More Than a Feeling


            She sees the man that she has fallen in love with whisper gently into the ear of his estranged wife.  For a moment her glance lingers and her face holds the look of shock, disappointment and pain.  No longer able to stand the sight, she turns and runs out of the building, tears weighing on the edge of her eyelids.  Then he turns around to see that she’s gone.  Quickly he sprints out into the streets and finds her dashing away aimlessly, stumbling over the broken pieces of her heart.  He makes chase and hands her a letter, a letter he wrote a week ago, a letter that expressed his revelation that the pursuit of his former life was all in vain and the life he desired was the one with her.  Two lovers locked into a stare that penetrates the depth of the soul soon lean into an embracing kiss.  Alone on a dimly lit and empty city street, standing amidst puddles of the recent rain reflecting the soft light of the moon, two people found the love they had been looking for in the most unsuspecting place.

            Jennifer Lawrence won an Oscar for her role in the movie Silver Linings Playbook.   Emily and I recently rented this DVD and enjoyed the entertainment of it.  It had an aspect of mental health awareness that we are both passionate about and it also did a good job of fostering emotion through a romantic connection.  It’s the long-standing and developing education of the entertainment industry of “love”.  The feeling itself is not artificial, it’s the feeling you get when you date a person for the first time, when things are new and exciting, when its mainly the endearing qualities that you see in a person.  Most often this is where the movie ends so this is where we are left understanding what love is, but love is more than a feeling.

            Not too long ago I counseled a young man that left a relationship after a couple of years because he no longer felt in love with his girlfriend anymore.  He wanted to explore more of his options and he had been spending time with a co-worker who had elicited this feeling that he seemed to have lost with his girlfriend.  My first inquiry was to see how he identified love and I proceeded to tell him that love is the commitment that exists when the feeling may be absent.  The example I gave was when you have you little children, the excitement of romance often takes a backseat to diaper changes, nap times, preparing meals, playing with toys reading books, and then cleaning it all up at the end of the day.  Date nights become essential and intentional.  Love is the bond that makes two people rediscover the feelings felt, the commitment between two people that stand by each other when the wells of emotion run dry and the will to fill the reservoir of passion once again.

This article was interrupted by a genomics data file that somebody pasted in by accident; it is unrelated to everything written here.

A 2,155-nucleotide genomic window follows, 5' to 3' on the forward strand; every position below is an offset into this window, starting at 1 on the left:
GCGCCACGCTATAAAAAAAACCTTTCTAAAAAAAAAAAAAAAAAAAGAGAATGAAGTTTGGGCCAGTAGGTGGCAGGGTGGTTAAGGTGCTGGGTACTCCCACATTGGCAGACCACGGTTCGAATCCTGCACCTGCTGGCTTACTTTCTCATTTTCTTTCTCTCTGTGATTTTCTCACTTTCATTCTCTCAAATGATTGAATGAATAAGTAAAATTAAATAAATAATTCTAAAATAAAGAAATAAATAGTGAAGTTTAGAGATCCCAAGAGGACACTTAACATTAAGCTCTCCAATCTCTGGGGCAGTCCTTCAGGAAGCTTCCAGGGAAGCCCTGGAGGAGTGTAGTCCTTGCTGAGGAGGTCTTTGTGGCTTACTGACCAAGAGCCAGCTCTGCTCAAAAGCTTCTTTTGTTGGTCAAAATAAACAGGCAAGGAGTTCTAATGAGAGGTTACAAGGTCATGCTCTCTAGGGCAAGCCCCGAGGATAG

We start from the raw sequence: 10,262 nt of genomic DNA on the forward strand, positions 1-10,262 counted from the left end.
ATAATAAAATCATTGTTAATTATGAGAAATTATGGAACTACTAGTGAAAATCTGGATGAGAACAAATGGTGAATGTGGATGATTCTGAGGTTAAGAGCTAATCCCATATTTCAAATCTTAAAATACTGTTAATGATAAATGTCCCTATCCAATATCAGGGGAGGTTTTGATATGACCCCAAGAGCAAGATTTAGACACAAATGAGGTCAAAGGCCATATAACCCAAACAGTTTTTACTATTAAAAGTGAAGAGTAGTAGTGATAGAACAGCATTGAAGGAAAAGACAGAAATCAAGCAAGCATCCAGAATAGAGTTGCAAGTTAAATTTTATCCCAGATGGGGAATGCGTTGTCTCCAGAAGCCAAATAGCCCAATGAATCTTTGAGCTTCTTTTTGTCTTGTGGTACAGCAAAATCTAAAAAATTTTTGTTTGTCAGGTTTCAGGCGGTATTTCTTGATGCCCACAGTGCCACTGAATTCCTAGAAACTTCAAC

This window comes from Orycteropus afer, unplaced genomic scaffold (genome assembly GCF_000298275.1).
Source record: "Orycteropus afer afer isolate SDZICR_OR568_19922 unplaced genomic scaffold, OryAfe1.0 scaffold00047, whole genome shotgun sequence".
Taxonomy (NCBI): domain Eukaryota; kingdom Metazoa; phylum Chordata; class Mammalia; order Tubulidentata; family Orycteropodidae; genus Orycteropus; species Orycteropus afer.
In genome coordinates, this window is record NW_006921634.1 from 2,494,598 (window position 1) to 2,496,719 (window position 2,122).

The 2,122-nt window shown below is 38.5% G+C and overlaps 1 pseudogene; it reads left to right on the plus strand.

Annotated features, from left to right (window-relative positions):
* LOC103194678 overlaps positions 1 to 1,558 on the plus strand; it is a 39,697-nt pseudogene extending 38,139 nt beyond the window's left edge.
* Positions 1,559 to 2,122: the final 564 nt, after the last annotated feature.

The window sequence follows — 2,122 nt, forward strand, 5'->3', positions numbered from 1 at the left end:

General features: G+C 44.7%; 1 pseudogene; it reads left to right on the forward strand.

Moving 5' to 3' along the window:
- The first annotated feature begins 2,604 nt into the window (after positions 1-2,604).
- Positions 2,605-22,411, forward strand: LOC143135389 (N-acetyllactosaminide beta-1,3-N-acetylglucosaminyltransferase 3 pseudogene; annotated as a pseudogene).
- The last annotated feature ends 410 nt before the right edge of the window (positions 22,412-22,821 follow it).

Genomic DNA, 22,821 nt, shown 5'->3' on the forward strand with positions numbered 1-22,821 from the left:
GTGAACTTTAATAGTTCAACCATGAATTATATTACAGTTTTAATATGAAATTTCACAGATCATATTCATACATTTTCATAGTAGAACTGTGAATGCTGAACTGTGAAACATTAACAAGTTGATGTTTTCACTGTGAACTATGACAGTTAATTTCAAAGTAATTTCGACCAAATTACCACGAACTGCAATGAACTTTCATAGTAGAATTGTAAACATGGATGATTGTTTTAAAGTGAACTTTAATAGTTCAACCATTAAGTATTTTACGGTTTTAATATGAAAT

Many people become Christians and are driven by the emotion of their new life in Christ.  This zealousness has a tendency to fade with time, much like young romances do.  Often, when the feelings are gone people leave their church to seek out the feeling in another church.  There are churches out there that offer more exciting music, or more activities, or better facilities.  In 2 Timothy 4:3 Paul warns Timothy, “For the time will come when they will not endure sound doctrine; but wanting to have their ears tickled, they will accumulate for themselves teachers in accordance to their own desires”.  The love of Jesus is the commitment to the Gospel, even when the feelings may be gone.  Attempts to reignite the zeal of a new believer are good and necessary as long as they are committed and grounded in the Gospel.  Many people are leaving the Christian faith altogether or adapting to some variation of sound doctrine because it feels better. 

            That’s the message out there today, “Do what makes you feel good”, even though it may come at the expense of your family, your marriage, your job, your integrity, your health and your eternal relationship with the Lord, the God of all creation.  Love is more than a feeling.  Love is a commitment and fights to regain the feelings that once fueled the passion of fire in your hearts.  This new prescription of love breeds individualism and self-centered living.  A world that is driven by what feels good will eventually consume itself and die.  In your marriage, in your families, in your churches, in your communities, find your joy in the commitment you make to these things, it may require intentional effort, diligence and a lot of communication, but it’s all worth it, for that is what love truly is all about. -j